2
5
= 4 f1  4 f0 = (f3  4f2 + 6f1  4f0 + f1 )  (f2  4f1 + 6f0  4f1 + f2 ) = f3  5f2 + 10f1  10f0 + 5f1  f2 .
So the derivatives are approximated as D1 f 1
2
D 1 f0 D 2 f0 D3 f 1
2
D 3 f0 D 4 f0 D5 f 1
2
D5 D 6 f0 . . .
Example 1.
f1  f0 1 , for 2 steps, h f1  f1 , for full steps, 2h f1  2f0 + f1 , h2 f2  3f1 + 3f0  f1 , for 1 steps, 2 h3 f3  3f1 + 3f1  f3 , for full steps, 8h3 f2  4f1 + 6f0  4f1 + f2 , h4 f3  5f2 + 10f1  10f0 + 5f1  f2 , for 1 steps, 2 h5 f5  5f3 + 10f1  10f1 + 5f3  f5 , for full steps, 32h5 f3  6f2 + 15f1  20f0 + 15f1  6f2 + f3 , h6
Let us consider the following problem: y = y, with y(0) = 0, y(1) = 1.
A finitedifference approximation yields yn+1  2yn + yn1 = yn , h2 for n = 0, 1, . . . , N  1.
Rewrite the above equations and list them together the boundary conditions: yn1 + (2 + h2 )yn  yn+1 y0 yN = 0, = 0, = 1. n = 0, 1, . . . , N  1,
3
or in matrix form 1 0 1 2 + h2 .. . 1 .. .
1 2 + h2 1
0
.. .
0
1 2 + h2 0
y0 y1 y2 . . . yN 1 1 yN 1
= 0 1
0 0 0 . . .
.
From the boundary conditions we easily see that y0 = 0 and yN = 1. So the above system can be simplified to 2 + h2 1 y1 0 2 y2 0 1 2 + h 1 . . .. .. .. . = . . . . . . . yN 2 0 1 2 + h2 1 yN 1 1 1 2 + h2
0
0
Setting h = 0.1, we get the following 9 × 9 system 2.01 1 1 2.01 1 1 2.01 1 1 2.01 1 1 2.01 1 1 2.01 1 1 2.01 1 1 2.01 1 1 2.01
0
0
y1 y2 y3 y4 y5 y6 y7 y8 y9
=
0 0 0 0 0 0 0 0 1
.
We solve this system using, say, Gaussian elimination and compare the results to the true values. Note that an exact solution to the differential equation is y(x) = ex  ex . e 1 e y(xn ) 0 0.08523 0.17132 0.25912 0.34952 0.44341 0.54174 0.64549 0.75571 0.87348 1.0
xn 0 0.1 0.2 0.3 0.4 0.5 0.6 0.7 0.8 0.9 1.0 The minimum error is about 5 · 105 .
yn 0 0.08524 0.17134 0.25915 0.34955 0.44345 0.54178 0.64553 0.75574 0.87350 1.0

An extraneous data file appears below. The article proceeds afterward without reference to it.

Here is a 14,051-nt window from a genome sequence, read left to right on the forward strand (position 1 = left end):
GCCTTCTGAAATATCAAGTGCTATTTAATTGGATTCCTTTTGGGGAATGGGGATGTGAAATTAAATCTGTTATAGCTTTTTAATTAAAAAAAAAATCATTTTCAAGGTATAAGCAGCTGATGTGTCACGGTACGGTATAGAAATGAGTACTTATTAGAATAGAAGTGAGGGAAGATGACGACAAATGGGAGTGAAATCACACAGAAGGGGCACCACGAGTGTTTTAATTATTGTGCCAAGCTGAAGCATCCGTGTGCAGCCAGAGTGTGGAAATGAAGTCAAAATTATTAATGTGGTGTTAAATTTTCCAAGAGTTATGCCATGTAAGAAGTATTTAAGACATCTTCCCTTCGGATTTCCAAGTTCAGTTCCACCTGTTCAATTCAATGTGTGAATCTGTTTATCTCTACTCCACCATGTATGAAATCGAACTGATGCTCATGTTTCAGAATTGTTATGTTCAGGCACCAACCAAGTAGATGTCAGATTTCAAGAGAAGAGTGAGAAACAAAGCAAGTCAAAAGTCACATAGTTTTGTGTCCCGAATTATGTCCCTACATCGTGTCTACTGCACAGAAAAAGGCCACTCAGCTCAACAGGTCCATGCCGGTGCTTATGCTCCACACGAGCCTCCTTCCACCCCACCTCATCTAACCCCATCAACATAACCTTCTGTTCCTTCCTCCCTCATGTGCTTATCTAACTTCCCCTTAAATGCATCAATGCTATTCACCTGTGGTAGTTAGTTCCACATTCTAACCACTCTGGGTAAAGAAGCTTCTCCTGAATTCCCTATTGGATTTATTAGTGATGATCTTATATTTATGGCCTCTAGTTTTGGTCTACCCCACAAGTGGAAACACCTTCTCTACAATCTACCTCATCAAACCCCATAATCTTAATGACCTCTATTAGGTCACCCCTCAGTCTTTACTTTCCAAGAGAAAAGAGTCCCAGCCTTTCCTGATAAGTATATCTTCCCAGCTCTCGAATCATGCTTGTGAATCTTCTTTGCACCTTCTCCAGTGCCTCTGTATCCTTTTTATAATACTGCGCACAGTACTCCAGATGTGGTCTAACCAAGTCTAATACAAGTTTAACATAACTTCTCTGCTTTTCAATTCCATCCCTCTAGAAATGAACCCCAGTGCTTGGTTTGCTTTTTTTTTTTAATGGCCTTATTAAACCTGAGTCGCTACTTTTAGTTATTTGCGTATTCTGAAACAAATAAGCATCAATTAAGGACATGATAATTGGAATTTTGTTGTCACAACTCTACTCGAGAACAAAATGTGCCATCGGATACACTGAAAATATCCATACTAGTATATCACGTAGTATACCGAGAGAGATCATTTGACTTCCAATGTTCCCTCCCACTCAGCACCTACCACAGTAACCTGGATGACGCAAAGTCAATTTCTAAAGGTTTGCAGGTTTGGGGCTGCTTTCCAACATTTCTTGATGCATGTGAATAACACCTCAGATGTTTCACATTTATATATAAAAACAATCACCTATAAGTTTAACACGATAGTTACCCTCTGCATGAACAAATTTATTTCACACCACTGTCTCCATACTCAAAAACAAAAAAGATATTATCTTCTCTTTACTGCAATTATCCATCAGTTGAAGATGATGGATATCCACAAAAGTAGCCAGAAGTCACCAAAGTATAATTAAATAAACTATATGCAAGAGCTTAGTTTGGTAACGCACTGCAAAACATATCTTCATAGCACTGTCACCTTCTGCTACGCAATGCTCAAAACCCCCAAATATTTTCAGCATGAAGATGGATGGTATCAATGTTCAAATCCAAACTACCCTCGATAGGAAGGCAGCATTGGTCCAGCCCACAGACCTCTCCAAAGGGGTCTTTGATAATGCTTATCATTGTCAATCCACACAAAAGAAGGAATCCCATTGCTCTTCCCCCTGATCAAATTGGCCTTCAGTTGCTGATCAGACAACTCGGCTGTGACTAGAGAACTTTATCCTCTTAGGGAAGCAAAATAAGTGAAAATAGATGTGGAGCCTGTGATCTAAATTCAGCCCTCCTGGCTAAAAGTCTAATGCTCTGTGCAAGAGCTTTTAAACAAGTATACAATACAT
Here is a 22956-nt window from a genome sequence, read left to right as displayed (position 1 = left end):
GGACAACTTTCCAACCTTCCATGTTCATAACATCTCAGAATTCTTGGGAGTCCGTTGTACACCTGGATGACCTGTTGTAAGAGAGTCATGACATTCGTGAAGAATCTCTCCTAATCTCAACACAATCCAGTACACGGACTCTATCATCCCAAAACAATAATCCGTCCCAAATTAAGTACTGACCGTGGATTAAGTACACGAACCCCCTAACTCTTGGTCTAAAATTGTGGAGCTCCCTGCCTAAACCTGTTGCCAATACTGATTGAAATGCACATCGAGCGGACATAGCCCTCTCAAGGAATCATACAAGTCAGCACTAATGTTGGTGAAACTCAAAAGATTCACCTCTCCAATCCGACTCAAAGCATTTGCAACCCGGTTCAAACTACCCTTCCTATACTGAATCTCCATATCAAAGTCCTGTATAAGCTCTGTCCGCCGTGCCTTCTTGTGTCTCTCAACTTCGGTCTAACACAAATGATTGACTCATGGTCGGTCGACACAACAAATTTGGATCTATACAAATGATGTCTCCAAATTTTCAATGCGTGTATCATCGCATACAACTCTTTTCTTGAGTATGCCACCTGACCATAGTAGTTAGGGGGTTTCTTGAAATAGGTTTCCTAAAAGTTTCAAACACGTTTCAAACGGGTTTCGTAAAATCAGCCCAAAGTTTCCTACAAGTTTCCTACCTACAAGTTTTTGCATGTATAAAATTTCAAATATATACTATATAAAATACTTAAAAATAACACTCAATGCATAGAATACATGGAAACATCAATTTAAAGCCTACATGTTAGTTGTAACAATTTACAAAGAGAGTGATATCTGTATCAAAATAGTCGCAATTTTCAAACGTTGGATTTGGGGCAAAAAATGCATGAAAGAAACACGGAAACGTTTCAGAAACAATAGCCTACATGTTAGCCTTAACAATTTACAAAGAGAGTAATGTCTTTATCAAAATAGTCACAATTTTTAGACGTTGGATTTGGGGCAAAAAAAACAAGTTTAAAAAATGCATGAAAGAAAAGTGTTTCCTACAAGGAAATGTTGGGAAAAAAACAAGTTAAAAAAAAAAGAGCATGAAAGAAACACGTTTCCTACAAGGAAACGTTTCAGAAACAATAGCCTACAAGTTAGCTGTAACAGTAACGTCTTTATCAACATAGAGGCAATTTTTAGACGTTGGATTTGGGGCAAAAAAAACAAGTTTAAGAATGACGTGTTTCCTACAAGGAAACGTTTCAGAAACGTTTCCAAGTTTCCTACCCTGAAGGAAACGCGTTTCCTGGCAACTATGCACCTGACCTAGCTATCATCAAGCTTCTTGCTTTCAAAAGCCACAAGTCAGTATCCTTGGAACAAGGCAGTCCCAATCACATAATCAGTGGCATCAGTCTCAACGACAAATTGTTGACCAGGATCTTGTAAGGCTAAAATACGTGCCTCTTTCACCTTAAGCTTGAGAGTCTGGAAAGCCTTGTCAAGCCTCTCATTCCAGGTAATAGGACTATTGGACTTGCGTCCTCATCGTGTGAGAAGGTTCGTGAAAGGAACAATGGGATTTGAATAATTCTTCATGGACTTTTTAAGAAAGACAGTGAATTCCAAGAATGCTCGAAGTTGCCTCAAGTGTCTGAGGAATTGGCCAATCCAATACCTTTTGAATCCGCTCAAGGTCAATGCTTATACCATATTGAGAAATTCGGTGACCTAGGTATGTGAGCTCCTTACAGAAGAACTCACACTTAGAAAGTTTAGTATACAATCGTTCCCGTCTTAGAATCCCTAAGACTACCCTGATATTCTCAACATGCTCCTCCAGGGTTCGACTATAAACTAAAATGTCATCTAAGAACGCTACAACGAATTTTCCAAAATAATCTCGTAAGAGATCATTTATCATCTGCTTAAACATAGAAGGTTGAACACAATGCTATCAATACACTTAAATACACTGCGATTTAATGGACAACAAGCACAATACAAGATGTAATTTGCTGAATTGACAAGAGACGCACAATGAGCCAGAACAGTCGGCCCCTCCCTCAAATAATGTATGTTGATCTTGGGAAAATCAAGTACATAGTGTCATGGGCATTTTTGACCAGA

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3
Relaxation
We have seen how to construct a linear system Ay = b from a linear boundary value problem. The system Ay = b can be solved using any of the methods (LU decomposition, SVD, etc.) that we learned before. But sometimes, rather than use a direction method, we may wish to "relax" to a solution. The basic idea is to start with a guess to the solution of Ay = b, then use each of the constraint equations to update this guess. Consider, for instance, second order boundary values problems. Here A is a tridiagonal matrix: d0 c1 b0 a0 d1 b1 c2 . .. .. .. A= and b = . . , . . . . bN 1 aN 2 dN 1 cN aN 1 dN bN A typical interior row represents the equation an1 yn1 + dn yn + cn+1 yn+1 = bn , which can be rewritten as yn =
(i)
bn  an1 yn1  cn+1 yn+1 . dn
(1)
Denote by yn the approximate solution to y(xn ) that we have obtained at the ith relaxation (0) (0) (0) step. So (y0 , y1 , . . . , yN ) constitute our initial guess. We update guesses using the formula (1). There are two common updating methods. · Jacobi iteration updates values at the (i + 1)st stage using only values from the ith stage, namely, (i) (i) bn  an1 yn1  cn+1 yn+1 (i+1) , i = 1, 2, . . . yn = dn · GaussSeidel iteration updates values at the (i + 1)st stage using the most recently available values, independent of whether they were obtained in the ith stage or (i + 1)st stage. The formula is (i+1) (i) bn  an1 yn1  cn+1 yn+1 (i+1) , i = 1, 2, . . . yn = dn From the GaussSeidel method we can get a better algorithm if we make an overcorrection to the value y (i+1) , more specifically, if we use the following iteration formula:
(i+1) (i) yn = (1  w)yn + w
bn  an1 yn1  cn+1 yn+1 , dn
(i+1)
(i)
i = 1, 2, . . .
where w is the overrelaxation parameter. This method, referred to as successive overrelaxation (SOR), can be shown to converge for 0 < w < 2.